Cottonseed oil falls under the umbrella category of refined seed and vegetable oils. As the name suggests, it is made from the seeds of the cotton plant and refined to the oil you see on supermarket shelves. I do not know many recipes that specifically call for cottonseed oil, but if your recipe calls for “cooking oil”, then this is one of them.
This also means there are plenty of other substitutes if you don’t have cottonseed oil on hand. Here are 5 that you could use instead:
- Grapeseed oil
- Virgin olive oil
- Safflower oil
- Vegetable oil
- Extra virgin olive oil
Best All-Around Substitute For Cottonseed Oil: Grapeseed Oil
Grapeseed oil is a byproduct of the winemaking industry, made from the leftover seeds of the grape! It is extracted in a similar way to cottonseed oil and is a refined, high-smoke point (420 degrees) oil suitable for multiple cooking methods. Both cottonseed and grapeseed oil have a very similar neutral flavor, and similar price point too.
Like most vegetable and seed oils, the texture is light and smooth and does not overpower any other flavors in the dish you are cooking.
Best Raw Cooking Substitute For Cottonseed Oil: Virgin Olive Oil
If you need an oil for regular cooking or salad dressings, you can’t go wrong with a reliable choice like virgin olive oil. This olive oil is a mix of extra virgin olive oil and refined olive oil, so it is milder in flavor than extra virgin olive oil while still containing some of the health benefits.
Used in its raw form, it is excellent in salad dressings, homemade mayonnaise, dips, or drizzled over soups, grilled meats, roasted vegetables, or bread for a finishing touch.
Best Cottonseed Oil Substitute for Regular Cooking: Virgin Olive Oil
Virgin olive oil has a smoke point of around 350 degrees, so it is suitable for most kinds of regular or moderate-heat cooking. It is a great replacement for the more refined cooking oils in many things, from savory baked dishes to muffins, cookies and cakes, though the smoke point is too low for deep frying or high-heat cooking.
Best Cottonseed Oil Substitute for High-Heat Cooking: Safflower Oil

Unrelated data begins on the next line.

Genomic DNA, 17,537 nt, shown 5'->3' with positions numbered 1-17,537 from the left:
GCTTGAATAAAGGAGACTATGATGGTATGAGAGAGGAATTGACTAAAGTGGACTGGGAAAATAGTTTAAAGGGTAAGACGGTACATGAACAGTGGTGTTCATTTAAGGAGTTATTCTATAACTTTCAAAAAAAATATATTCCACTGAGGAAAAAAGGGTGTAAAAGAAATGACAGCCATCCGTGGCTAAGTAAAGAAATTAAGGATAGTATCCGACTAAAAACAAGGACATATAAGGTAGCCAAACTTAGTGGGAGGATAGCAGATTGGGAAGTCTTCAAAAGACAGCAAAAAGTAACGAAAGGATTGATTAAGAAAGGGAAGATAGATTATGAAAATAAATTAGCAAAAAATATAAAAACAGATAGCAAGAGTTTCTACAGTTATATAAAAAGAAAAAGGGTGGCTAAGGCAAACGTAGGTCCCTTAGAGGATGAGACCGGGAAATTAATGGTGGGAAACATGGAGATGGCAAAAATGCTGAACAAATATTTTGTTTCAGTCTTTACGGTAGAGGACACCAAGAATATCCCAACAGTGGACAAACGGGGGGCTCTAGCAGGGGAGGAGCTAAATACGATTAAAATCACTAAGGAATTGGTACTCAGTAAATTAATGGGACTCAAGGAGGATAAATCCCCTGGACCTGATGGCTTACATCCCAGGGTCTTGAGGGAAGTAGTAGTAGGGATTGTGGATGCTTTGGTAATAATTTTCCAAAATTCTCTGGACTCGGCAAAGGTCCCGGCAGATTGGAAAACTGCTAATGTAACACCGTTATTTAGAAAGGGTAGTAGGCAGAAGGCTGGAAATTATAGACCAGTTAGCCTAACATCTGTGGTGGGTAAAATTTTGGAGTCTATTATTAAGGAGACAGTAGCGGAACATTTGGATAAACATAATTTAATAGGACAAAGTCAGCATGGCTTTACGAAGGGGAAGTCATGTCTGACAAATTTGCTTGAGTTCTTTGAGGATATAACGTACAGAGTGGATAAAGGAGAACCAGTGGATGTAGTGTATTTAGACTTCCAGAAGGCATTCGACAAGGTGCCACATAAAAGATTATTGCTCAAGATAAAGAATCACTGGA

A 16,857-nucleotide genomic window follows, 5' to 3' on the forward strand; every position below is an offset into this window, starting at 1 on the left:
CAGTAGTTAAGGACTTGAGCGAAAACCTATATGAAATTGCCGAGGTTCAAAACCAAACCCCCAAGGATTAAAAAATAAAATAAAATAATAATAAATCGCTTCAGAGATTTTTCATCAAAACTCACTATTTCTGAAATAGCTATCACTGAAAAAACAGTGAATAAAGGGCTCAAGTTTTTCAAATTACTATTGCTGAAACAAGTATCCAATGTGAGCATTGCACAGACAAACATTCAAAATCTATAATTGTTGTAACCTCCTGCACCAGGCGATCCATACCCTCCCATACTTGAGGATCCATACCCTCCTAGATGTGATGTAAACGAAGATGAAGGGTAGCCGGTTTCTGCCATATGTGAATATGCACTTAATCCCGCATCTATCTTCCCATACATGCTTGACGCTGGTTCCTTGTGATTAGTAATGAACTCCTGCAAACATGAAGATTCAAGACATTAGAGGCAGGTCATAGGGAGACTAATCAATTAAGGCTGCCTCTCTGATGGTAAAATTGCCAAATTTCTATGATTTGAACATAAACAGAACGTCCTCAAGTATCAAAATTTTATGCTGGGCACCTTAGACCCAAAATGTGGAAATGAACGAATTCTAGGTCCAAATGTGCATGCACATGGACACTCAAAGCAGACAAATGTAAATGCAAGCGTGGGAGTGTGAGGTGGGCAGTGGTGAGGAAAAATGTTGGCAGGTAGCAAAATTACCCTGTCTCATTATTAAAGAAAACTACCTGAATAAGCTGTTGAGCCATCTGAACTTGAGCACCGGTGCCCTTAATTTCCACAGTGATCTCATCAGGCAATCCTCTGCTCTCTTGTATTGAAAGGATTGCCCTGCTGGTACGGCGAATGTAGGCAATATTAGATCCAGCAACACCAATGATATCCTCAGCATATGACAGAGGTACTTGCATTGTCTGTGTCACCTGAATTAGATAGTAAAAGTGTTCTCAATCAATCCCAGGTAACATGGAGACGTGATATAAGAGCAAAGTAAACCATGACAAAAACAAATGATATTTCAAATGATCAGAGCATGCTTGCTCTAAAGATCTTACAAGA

Refined safflower oil has one of the highest smoke points of the refined seed oils, around 510 degrees. Cottonseed oil is considered a high smoke point oil, and it is 90 degrees less!
Safflower oil is a commercially cultivated vegetable oil derived from the seeds of the safflower plant, a thistle-like plant with vibrant yellow or orange flowers. You can use it for any type of cooking, but it thrives in high-heat environments!
Cottonseed Oil Substitute that is Closest in Flavor: Grapeseed Oil
Cottonseed oil is a popular choice for cooking and baking due to its mild flavor and versatility. Grapeseed oil has a similar mild flavor, making it an excellent all-around substitute for cottonseed oil.
To my palette, both oils are incredibly neutral (i.e., they taste like nothing!) As they are refined oils, this means the process has removed all “impurities” from the oil, including those that give it flavor. If you want an oil with a bit more taste, then look for cold-pressed, unrefined oil like extra virgin olive oil.
Best Budget-Friendly Cottonseed Oil Substitute: Vegetable Oil
Cottonseed can get surprisingly pricey, up to $20 per gallon. A 4 oz bottle at Walmart as of 2023 is $7.50. Vegetable oil pricing can vary significantly by brand but is often under $9 or $10 per gallon. Vegetable oil is also very neutral in flavor and can be found in most supermarkets and grocery stores.
Keep in mind, though, that the smoke point of some vegetable oils may be lower than that of cottonseed oil!
Best Healthy Cottonseed Oil Substitute: Extra Virgin Olive Oil
Extra virgin olive oil, affectionately known as EVOO, boasts high levels of polyphenols and antioxidants, making it the recommended oil on the Mediterranean Diet. Its flavor is usually strong and grassy, and it’s rich in monounsaturated fats, which are good for your heart.
Extra virgin olive oil is not refined like vegetable and seed oils are, which means it retains more of its nutrients. It is also lower in inflammatory-causing compounds than refined seed oils.
Best Keto/Paleo/Whole30 Cottonseed Oil Substitute: Extra Virgin Olive Oil
Extra virgin olive oil, renowned for its multitude of health benefits, is widely regarded as the ultimate oil choice for those following a keto lifestyle. It also holds a special place in paleo and Whole30 diets, especially when it is cold-pressed to maximize nutrient retention.
Refined seed oils like cottonseed are strongly discouraged across all three diets due to their high level of processing and lack of whole food status.
No, cottonseed oil is not the same as vegetable oil. Vegetable oil is usually a blend of various seed oils such as sunflower, safflower and soybean. Cottonseed oil is more specialized and only derived from the seeds of cotton plants.
Cottonseed oil has a higher smoke point, but it is by no means better or healthier than olive oil. Olive oil has a higher concentration of antioxidants and healthy fats, which makes it the superior choice.
Yes, cottonseed oil is high in omega-6 fatty acids. While it is essential to have some omega-6 in the diet, an excess of these fats can lead to inflammation and other health problems. For this reason, cottonseed oil should be used sparingly.